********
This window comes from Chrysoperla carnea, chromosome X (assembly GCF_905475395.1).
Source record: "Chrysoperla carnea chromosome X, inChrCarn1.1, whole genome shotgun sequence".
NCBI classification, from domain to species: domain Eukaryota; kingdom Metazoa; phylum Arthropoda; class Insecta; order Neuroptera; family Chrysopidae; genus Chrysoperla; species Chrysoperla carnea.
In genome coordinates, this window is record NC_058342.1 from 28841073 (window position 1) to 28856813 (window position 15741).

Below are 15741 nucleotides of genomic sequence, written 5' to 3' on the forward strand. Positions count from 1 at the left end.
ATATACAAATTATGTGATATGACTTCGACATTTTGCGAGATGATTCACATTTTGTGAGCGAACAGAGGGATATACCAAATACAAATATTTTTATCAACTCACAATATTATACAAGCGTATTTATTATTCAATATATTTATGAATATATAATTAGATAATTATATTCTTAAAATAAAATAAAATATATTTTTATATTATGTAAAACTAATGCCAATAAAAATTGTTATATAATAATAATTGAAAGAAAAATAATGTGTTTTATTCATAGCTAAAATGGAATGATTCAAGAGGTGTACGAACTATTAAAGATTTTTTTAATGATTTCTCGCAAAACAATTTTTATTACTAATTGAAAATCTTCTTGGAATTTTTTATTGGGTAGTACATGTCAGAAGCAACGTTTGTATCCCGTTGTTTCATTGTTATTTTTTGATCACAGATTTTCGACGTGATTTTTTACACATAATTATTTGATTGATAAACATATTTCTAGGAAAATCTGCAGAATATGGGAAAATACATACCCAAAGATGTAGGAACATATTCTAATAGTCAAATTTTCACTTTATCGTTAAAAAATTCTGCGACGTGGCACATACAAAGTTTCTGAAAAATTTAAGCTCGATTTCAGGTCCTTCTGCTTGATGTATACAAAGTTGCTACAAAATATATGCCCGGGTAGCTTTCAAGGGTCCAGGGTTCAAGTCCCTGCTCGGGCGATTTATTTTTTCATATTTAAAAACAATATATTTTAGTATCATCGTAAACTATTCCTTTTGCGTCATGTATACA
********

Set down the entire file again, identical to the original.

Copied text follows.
This window comes from Chrysoperla carnea, chromosome X (assembly GCF_905475395.1).
Source record: "Chrysoperla carnea chromosome X, inChrCarn1.1, whole genome shotgun sequence".
NCBI classification, from domain to species: domain Eukaryota; kingdom Metazoa; phylum Arthropoda; class Insecta; order Neuroptera; family Chrysopidae; genus Chrysoperla; species Chrysoperla carnea.
In genome coordinates, this window is record NC_058342.1 from 28841073 (window position 1) to 28856813 (window position 15741).

Below are 15741 nucleotides of genomic sequence, written 5' to 3' on the forward strand. Positions count from 1 at the left end.
ATATACAAATTATGTGATATGACTTCGACATTTTGCGAGATGATTCACATTTTGTGAGCGAACAGAGGGATATACCAAATACAAATATTTTTATCAACTCACAATATTATACAAGCGTATTTATTATTCAATATATTTATGAATATATAATTAGATAATTATATTCTTAAAATAAAATAAAATATATTTTTATATTATGTAAAACTAATGCCAATAAAAATTGTTATATAATAATAATTGAAAGAAAAATAATGTGTTTTATTCATAGCTAAAATGGAATGATTCAAGAGGTGTACGAACTATTAAAGATTTTTTTAATGATTTCTCGCAAAACAATTTTTATTACTAATTGAAAATCTTCTTGGAATTTTTTATTGGGTAGTACATGTCAGAAGCAACGTTTGTATCCCGTTGTTTCATTGTTATTTTTTGATCACAGATTTTCGACGTGATTTTTTACACATAATTATTTGATTGATAAACATATTTCTAGGAAAATCTGCAGAATATGGGAAAATACATACCCAAAGATGTAGGAACATATTCTAATAGTCAAATTTTCACTTTATCGTTAAAAAATTCTGCGACGTGGCACATACAAAGTTTCTGAAAAATTTAAGCTCGATTTCAGGTCCTTCTGCTTGATGTATACAAAGTTGCTACAAAATATATGCCCGGGTAGCTTTCAAGGGTCCAGGGTTCAAGTCCCTGCTCGGGCGATTTATTTTTTCATATTTAAAAACAATATATTTTAGTATCATCGTAAACTATTCCTTTTGCGTCATGTATACA